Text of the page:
How to keep your business deposit cash safe during a banking crisis

You might think that small businesses, which are more likely than the average depositor to have accounts above the federal deposit insurance limit of $250,000, might be uneasy about the U.S. banking system. And you would be right.

The past two months have been rough on the U.S. banking system: Three fast-growing regional banks failed in succession when depositors lost confidence in the banks’ stability and yanked their money, culminating in the over $100 billion pulled from First Republic Bank and eventual sale to JPMorgan. JPMorgan CEO Jamie Dimon declared “this part of the crisis is over” after his bank’s deal, but the volatility in regional banking stocks continued on Thursday, with shares of PacWest plunging.

But small business owners have other worries on their minds when it comes to financial relationships and risks. For one, higher interest rates and more difficulty getting access to capital including loans to grow. And at a time of higher prices on many core business inputs, a rush to switch financial institutions as part of risk management, even with the best of intentions, could lead them to overpay in bank account fees and sacrifice valuable, high-touch relationships.

Right now, small business owners are split about evenly between those who express confidence in America’s banking system and those who do not (49% vs. 50%), according to the Q2 CNBC|SurveyMonkey Small Business Survey released on Thursday morning. A majority (62%) say they are confident their business capital is secure. But fewer (53%) say it is easy for them to access the capital needed for their business to operate. With lending expected to tighten further in the wake of the three banks’ failures, and another interest rate hike by the Federal Reserve on Wednesday pushing business loans firmly into double-digit percentage territory for many borrowers, the worries will persist.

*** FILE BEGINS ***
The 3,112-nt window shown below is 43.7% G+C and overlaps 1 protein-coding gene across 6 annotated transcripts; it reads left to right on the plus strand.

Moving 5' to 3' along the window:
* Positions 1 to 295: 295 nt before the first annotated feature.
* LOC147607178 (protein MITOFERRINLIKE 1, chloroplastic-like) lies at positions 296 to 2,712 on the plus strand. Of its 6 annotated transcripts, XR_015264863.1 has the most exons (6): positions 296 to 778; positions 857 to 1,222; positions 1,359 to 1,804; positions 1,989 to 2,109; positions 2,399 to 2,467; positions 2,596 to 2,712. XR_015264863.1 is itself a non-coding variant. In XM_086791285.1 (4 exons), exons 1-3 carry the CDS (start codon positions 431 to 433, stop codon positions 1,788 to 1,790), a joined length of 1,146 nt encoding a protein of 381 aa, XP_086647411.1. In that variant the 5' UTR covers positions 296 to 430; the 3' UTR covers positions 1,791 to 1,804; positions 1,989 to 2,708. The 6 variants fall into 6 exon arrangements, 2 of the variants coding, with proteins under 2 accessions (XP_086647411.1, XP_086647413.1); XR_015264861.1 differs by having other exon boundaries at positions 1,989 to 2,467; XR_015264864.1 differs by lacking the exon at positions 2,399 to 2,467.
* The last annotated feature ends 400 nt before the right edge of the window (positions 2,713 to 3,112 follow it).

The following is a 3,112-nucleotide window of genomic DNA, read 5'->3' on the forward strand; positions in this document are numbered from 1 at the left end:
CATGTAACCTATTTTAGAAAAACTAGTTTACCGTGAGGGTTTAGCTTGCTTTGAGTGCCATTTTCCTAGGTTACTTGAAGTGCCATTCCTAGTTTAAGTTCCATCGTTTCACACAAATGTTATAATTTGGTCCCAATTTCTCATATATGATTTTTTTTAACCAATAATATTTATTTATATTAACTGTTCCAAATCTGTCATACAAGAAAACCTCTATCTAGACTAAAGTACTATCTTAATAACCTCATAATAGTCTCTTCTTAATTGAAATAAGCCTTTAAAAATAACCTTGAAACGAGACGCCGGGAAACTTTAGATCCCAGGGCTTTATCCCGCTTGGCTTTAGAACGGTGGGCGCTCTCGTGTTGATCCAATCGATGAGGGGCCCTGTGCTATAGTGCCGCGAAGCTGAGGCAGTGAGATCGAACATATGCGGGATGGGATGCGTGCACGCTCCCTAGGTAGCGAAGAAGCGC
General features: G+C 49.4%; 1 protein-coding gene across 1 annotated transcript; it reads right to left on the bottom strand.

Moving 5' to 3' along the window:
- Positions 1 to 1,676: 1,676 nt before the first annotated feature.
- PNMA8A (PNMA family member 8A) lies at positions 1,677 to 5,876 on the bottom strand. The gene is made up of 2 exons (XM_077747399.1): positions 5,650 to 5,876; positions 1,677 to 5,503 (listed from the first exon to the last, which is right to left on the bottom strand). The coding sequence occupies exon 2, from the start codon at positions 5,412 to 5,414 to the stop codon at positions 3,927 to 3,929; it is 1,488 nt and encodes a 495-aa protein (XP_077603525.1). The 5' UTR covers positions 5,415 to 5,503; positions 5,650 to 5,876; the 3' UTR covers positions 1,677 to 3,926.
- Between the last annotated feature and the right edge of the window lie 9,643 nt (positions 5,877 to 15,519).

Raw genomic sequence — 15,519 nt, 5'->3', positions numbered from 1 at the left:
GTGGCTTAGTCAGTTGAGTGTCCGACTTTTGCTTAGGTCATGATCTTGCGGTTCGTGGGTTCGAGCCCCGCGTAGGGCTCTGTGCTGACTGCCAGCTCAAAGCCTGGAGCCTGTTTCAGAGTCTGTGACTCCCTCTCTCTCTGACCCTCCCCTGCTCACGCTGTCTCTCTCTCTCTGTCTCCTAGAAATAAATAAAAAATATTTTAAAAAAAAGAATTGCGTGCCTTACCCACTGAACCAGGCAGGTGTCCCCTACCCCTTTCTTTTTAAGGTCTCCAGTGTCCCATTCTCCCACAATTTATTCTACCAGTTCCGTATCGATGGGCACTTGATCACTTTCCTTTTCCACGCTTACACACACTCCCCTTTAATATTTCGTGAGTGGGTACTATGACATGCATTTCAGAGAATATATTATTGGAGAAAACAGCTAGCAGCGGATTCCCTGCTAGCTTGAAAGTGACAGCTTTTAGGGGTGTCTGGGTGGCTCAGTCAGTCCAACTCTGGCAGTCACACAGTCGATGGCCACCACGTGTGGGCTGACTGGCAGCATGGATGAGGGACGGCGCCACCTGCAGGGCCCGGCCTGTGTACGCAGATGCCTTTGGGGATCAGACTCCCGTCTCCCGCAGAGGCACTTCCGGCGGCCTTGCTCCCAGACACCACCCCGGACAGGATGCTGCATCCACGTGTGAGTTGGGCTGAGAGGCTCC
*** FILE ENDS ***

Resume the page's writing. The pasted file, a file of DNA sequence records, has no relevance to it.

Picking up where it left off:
Kirsten Quigley, the CEO of Lunchskins, a Bethesda, Md.-based small business that sells environmentally friendly sandwich bags, said the interest rates on the loans Lunchskins uses for working capital have more than doubled in the past year. “When you’re funding your growth with that kind of debt. It really takes a toll on your cash flow,” said Quigley.

The regional bank she uses, Eagle Bank, isn’t anywhere near the “too big to fail” category.

But she values the personal attention she gets for her firm, which was founded in 2008 and is now in more than 13,000 grocery stores nationwide, including Walmart, Target and Kroger. In March, the CEO of the Bethesda-based Eagle Bank, which has 14 locations, sent a note to its customers assuring them that it has ample reserves. “It’s a physical office and physical person,” Quigley said. “When I call, they call back.”

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